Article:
December 13, 2012 / 4:13 PM / 5 years ago

ICE Canada plows ahead with grain contracts after 'unusual' year

* New wheat, durum, barley contracts little used

* Steady, high prices left risk management appetite lower

By Rod Nickel

WINNIPEG, Manitoba, Dec 13 (Reuters) - ICE Futures Canada plans to continue offering its seldom traded Canadian grain futures contracts, confident that a set of unusual, but temporary, market conditions prevented them from taking off this year.

ICE Canada launched milling wheat , durum and barley contracts in January to capitalize on the Canadian government’s removal of Western Canada’s grain marketing monopoly.

But instead of seeing price volatility that would spur the trade to aggressively manage their risk, wheat prices have been high and relatively steady, with fluid grain movement from farms through the commercial handling system -- all in a year in which western farmers gained the ability to sell their grain to any buyer.

”From a farmer’s eyes, what more do you want?“ said Brad Vannan, president and chief operating officer of ICE Futures Canada, an arm of the Atlanta-based IntercontinentalExchange Inc , in an interview with Reuters. ”For people to see value in those tools, they have to perceive risk.

“There are a lot of unusual things that are happening right now, none of which really demonstrate the value of the futures contracts that were built.”

In Western Canada, high prices of wheat for livestock feed - the lowest-value wheat grade - put a high floor price into the wheat market, while an abundance of high-protein wheat kept the ceiling low, Vannan said.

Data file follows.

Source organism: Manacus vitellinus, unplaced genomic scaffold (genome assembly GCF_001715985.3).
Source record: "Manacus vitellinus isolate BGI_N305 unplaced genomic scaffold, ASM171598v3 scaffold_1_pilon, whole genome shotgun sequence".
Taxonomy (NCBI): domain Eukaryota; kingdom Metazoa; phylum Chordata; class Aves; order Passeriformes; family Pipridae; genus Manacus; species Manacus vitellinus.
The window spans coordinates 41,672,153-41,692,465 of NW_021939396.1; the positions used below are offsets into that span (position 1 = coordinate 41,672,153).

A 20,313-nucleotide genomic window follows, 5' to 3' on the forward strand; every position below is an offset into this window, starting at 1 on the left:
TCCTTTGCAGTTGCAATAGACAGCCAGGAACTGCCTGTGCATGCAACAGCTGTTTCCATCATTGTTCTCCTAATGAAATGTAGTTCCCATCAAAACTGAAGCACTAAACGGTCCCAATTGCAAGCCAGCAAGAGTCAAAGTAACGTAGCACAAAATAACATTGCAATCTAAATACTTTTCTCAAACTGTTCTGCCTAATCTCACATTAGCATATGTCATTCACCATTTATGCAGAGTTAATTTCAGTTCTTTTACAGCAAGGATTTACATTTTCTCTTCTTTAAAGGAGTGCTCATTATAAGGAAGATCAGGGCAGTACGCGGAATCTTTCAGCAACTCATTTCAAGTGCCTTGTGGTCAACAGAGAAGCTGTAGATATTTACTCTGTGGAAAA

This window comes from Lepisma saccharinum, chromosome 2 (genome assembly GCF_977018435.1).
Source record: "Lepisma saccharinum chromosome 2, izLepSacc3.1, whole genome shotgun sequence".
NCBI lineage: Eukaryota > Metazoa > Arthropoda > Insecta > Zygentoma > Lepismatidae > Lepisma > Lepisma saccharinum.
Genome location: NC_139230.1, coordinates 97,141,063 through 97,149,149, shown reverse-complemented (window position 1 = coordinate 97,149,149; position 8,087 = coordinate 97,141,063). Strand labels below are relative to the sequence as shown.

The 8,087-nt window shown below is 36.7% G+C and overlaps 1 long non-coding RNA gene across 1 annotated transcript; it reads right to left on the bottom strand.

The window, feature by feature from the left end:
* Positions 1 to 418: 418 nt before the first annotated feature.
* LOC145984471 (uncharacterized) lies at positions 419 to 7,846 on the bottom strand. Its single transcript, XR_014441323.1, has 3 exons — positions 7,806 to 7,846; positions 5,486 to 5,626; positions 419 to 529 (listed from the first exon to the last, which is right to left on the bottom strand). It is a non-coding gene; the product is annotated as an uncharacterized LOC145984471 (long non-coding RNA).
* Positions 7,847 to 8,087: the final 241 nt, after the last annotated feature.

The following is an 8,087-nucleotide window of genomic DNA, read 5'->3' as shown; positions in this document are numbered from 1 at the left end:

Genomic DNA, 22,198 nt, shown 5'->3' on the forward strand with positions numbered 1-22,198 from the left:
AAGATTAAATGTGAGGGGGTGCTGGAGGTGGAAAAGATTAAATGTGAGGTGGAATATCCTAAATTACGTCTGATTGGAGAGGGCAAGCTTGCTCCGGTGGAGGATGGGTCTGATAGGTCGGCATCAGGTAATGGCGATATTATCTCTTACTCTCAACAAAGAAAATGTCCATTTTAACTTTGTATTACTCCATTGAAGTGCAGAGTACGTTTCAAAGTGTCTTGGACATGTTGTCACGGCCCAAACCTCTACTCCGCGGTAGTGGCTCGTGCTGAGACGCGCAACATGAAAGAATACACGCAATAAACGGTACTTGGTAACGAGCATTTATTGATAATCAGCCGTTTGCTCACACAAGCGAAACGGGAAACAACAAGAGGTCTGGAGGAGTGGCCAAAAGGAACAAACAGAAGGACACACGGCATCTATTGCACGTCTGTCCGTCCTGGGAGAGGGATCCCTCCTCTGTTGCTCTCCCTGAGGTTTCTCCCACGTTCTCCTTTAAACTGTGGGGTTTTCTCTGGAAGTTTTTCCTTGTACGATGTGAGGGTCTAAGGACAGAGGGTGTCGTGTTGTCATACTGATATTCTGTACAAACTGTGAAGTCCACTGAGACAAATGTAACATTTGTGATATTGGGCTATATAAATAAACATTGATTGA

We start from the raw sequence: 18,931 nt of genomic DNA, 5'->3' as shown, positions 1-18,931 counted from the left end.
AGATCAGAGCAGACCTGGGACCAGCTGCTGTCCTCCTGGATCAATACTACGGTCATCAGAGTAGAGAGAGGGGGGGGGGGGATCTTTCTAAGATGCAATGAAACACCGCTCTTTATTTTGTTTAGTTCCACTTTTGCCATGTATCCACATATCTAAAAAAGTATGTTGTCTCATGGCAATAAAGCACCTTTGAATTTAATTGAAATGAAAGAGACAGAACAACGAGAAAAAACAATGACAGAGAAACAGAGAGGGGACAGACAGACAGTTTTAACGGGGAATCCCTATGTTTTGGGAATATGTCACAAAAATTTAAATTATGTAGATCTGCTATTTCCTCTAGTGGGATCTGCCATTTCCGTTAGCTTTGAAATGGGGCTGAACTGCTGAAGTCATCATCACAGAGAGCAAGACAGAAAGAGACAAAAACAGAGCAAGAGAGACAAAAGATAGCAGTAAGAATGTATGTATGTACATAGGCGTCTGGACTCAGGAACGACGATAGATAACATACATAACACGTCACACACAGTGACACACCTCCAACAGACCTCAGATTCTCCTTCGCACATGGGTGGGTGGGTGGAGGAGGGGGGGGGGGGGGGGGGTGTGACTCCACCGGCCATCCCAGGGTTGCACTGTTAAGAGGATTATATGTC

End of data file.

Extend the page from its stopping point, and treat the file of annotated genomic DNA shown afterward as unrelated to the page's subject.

Feedback from the commercial grain trade is that the contracts are well-structured, and de-listing them would be premature, Vannan said. They need at least another full crop cycle, and maybe several, to prove themselves, he said.

“All we need to do is attract more volume. The volumes aren’t great, which is disappointing, but at the same time we’ve seen some small but significant milestones.”

The new contracts have rolled through delivery months, with traders making deliveries and inter-month spread trades.

Open interest, however, is a paltry 83 positions in the three contracts combined, compared with about 155,000 in ICE Canada’s signature canola contract .

CWB, the grain marketing company formerly known as the Wheat Board, has not used the ICE wheat contracts yet, as it waits for liquidity to build, said Chris Palmer, a trader at CWB.

”It’s pretty hard to get new contracts going. The pie is only so big. It might be an issue of people going with what they know. The wheat market is pretty well-represented with high-quality (grades) in Minneapolis and medium in Kansas and lower in Chicago.

“They need to find a niche somewhere to drive volume.”

Western Canada’s grain industry has historically used Minneapolis Grain Exchange’s hard red spring wheat contract to manage risk associated with spring wheat and durum production, but the ICE contracts offer the advantages of Canadian currency and delivery points.

Last month, Milan’s Borsa Italiana launched Europe’s first durum futures market to cater to demand from the continent’s Italian-led pasta makers.

ICE is hopeful of convincing end users of wheat, durum and barley, particularly importers of the Canadian crops, to use the contracts, Vannan said.

Earlier this year, IntercontinentalExchange Inc launched grain contracts in the United States to compete with benchmarks traded on the Chicago Board of Trade.

Those contracts have also struggled to attract liquidity.

“It takes awhile for a market to take on its own personality,” Vannan said. “And I don’t think the Canadian market has done that yet because such unique conditions occurred this year.”

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